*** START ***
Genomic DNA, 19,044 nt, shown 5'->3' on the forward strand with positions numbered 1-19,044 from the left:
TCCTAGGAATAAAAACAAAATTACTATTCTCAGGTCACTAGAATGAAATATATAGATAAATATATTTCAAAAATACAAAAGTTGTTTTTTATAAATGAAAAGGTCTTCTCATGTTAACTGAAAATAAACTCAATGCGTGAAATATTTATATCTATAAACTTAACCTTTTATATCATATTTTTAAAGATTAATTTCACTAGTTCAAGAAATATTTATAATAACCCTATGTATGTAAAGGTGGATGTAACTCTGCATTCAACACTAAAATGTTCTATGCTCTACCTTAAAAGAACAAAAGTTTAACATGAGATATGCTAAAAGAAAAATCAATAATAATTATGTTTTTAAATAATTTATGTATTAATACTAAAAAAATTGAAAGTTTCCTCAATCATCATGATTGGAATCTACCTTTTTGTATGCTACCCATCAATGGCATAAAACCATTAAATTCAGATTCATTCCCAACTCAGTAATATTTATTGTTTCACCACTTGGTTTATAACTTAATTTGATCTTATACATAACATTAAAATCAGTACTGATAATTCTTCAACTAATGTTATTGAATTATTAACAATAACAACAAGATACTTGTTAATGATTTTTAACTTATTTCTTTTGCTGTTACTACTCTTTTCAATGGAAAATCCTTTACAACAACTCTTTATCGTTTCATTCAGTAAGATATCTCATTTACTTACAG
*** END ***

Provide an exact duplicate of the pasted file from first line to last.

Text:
Genomic DNA, 19,044 nt, shown 5'->3' on the forward strand with positions numbered 1-19,044 from the left:
TCCTAGGAATAAAAACAAAATTACTATTCTCAGGTCACTAGAATGAAATATATAGATAAATATATTTCAAAAATACAAAAGTTGTTTTTTATAAATGAAAAGGTCTTCTCATGTTAACTGAAAATAAACTCAATGCGTGAAATATTTATATCTATAAACTTAACCTTTTATATCATATTTTTAAAGATTAATTTCACTAGTTCAAGAAATATTTATAATAACCCTATGTATGTAAAGGTGGATGTAACTCTGCATTCAACACTAAAATGTTCTATGCTCTACCTTAAAAGAACAAAAGTTTAACATGAGATATGCTAAAAGAAAAATCAATAATAATTATGTTTTTAAATAATTTATGTATTAATACTAAAAAAATTGAAAGTTTCCTCAATCATCATGATTGGAATCTACCTTTTTGTATGCTACCCATCAATGGCATAAAACCATTAAATTCAGATTCATTCCCAACTCAGTAATATTTATTGTTTCACCACTTGGTTTATAACTTAATTTGATCTTATACATAACATTAAAATCAGTACTGATAATTCTTCAACTAATGTTATTGAATTATTAACAATAACAACAAGATACTTGTTAATGATTTTTAACTTATTTCTTTTGCTGTTACTACTCTTTTCAATGGAAAATCCTTTACAACAACTCTTTATCGTTTCATTCAGTAAGATATCTCATTTACTTACAG